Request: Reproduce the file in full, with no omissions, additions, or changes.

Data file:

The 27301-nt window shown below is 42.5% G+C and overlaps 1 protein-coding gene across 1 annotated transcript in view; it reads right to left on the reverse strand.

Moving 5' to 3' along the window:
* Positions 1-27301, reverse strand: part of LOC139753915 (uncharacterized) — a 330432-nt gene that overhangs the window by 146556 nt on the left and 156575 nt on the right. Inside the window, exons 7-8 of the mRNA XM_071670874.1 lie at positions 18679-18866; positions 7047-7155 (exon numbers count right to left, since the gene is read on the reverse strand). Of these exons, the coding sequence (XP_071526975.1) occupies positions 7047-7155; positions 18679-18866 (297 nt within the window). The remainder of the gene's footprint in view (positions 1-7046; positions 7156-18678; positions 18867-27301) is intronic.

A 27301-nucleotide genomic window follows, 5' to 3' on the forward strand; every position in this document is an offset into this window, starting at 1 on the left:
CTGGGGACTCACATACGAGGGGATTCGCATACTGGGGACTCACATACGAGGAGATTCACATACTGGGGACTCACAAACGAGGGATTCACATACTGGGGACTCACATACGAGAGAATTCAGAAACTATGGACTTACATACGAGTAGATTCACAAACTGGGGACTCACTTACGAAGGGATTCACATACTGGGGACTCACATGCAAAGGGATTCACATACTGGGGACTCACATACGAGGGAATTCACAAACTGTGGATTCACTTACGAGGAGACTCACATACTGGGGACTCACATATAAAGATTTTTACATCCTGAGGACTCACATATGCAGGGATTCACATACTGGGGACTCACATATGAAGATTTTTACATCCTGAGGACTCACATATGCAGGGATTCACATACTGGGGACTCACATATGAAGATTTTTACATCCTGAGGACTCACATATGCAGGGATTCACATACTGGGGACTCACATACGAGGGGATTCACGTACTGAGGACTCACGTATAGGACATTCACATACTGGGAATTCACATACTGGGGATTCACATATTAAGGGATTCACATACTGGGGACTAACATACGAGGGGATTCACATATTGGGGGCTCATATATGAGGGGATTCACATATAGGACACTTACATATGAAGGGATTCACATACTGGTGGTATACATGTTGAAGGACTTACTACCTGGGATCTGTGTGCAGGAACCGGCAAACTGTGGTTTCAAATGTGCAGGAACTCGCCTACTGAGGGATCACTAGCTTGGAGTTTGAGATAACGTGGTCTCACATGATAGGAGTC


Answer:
The 27301-nt window shown below is 42.5% G+C and overlaps 1 protein-coding gene across 1 annotated transcript in view; it reads right to left on the reverse strand.

Moving 5' to 3' along the window:
* Positions 1-27301, reverse strand: part of LOC139753915 (uncharacterized) — a 330432-nt gene that overhangs the window by 146556 nt on the left and 156575 nt on the right. Inside the window, exons 7-8 of the mRNA XM_071670874.1 lie at positions 18679-18866; positions 7047-7155 (exon numbers count right to left, since the gene is read on the reverse strand). Of these exons, the coding sequence (XP_071526975.1) occupies positions 7047-7155; positions 18679-18866 (297 nt within the window). The remainder of the gene's footprint in view (positions 1-7046; positions 7156-18678; positions 18867-27301) is intronic.

A 27301-nucleotide genomic window follows, 5' to 3' on the forward strand; every position in this document is an offset into this window, starting at 1 on the left:
CTGGGGACTCACATACGAGGGGATTCGCATACTGGGGACTCACATACGAGGAGATTCACATACTGGGGACTCACAAACGAGGGATTCACATACTGGGGACTCACATACGAGAGAATTCAGAAACTATGGACTTACATACGAGTAGATTCACAAACTGGGGACTCACTTACGAAGGGATTCACATACTGGGGACTCACATGCAAAGGGATTCACATACTGGGGACTCACATACGAGGGAATTCACAAACTGTGGATTCACTTACGAGGAGACTCACATACTGGGGACTCACATATAAAGATTTTTACATCCTGAGGACTCACATATGCAGGGATTCACATACTGGGGACTCACATATGAAGATTTTTACATCCTGAGGACTCACATATGCAGGGATTCACATACTGGGGACTCACATATGAAGATTTTTACATCCTGAGGACTCACATATGCAGGGATTCACATACTGGGGACTCACATACGAGGGGATTCACGTACTGAGGACTCACGTATAGGACATTCACATACTGGGAATTCACATACTGGGGATTCACATATTAAGGGATTCACATACTGGGGACTAACATACGAGGGGATTCACATATTGGGGGCTCATATATGAGGGGATTCACATATAGGACACTTACATATGAAGGGATTCACATACTGGTGGTATACATGTTGAAGGACTTACTACCTGGGATCTGTGTGCAGGAACCGGCAAACTGTGGTTTCAAATGTGCAGGAACTCGCCTACTGAGGGATCACTAGCTTGGAGTTTGAGATAACGTGGTCTCACATGATAGGAGTC